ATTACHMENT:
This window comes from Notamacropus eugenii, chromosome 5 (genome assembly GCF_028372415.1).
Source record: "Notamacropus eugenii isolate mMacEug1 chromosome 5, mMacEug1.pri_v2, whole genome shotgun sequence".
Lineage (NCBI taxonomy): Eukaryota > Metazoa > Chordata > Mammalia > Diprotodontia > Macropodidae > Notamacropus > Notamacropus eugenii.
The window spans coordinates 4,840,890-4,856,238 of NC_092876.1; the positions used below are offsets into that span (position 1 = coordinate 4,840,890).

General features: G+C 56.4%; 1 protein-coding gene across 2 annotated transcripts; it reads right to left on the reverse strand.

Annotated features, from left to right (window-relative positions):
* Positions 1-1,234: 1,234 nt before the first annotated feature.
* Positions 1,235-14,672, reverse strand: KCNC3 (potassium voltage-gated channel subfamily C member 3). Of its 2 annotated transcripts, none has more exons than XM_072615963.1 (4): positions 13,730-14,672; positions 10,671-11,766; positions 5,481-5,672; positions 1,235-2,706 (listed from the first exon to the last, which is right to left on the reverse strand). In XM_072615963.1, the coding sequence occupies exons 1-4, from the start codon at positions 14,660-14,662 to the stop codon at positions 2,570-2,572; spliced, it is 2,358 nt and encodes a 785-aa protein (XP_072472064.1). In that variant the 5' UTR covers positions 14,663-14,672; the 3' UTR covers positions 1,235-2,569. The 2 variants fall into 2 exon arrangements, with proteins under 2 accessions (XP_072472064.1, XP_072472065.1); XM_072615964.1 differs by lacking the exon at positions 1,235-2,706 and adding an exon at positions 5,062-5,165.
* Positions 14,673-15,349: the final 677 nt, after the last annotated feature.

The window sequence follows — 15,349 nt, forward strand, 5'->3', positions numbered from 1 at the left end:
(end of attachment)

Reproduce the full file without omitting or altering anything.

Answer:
This window comes from Notamacropus eugenii, chromosome 5 (genome assembly GCF_028372415.1).
Source record: "Notamacropus eugenii isolate mMacEug1 chromosome 5, mMacEug1.pri_v2, whole genome shotgun sequence".
Lineage (NCBI taxonomy): Eukaryota > Metazoa > Chordata > Mammalia > Diprotodontia > Macropodidae > Notamacropus > Notamacropus eugenii.
The window spans coordinates 4,840,890-4,856,238 of NC_092876.1; the positions used below are offsets into that span (position 1 = coordinate 4,840,890).

General features: G+C 56.4%; 1 protein-coding gene across 2 annotated transcripts; it reads right to left on the reverse strand.

Annotated features, from left to right (window-relative positions):
* Positions 1-1,234: 1,234 nt before the first annotated feature.
* Positions 1,235-14,672, reverse strand: KCNC3 (potassium voltage-gated channel subfamily C member 3). Of its 2 annotated transcripts, none has more exons than XM_072615963.1 (4): positions 13,730-14,672; positions 10,671-11,766; positions 5,481-5,672; positions 1,235-2,706 (listed from the first exon to the last, which is right to left on the reverse strand). In XM_072615963.1, the coding sequence occupies exons 1-4, from the start codon at positions 14,660-14,662 to the stop codon at positions 2,570-2,572; spliced, it is 2,358 nt and encodes a 785-aa protein (XP_072472064.1). In that variant the 5' UTR covers positions 14,663-14,672; the 3' UTR covers positions 1,235-2,569. The 2 variants fall into 2 exon arrangements, with proteins under 2 accessions (XP_072472064.1, XP_072472065.1); XM_072615964.1 differs by lacking the exon at positions 1,235-2,706 and adding an exon at positions 5,062-5,165.
* Positions 14,673-15,349: the final 677 nt, after the last annotated feature.

The window sequence follows — 15,349 nt, forward strand, 5'->3', positions numbered from 1 at the left end: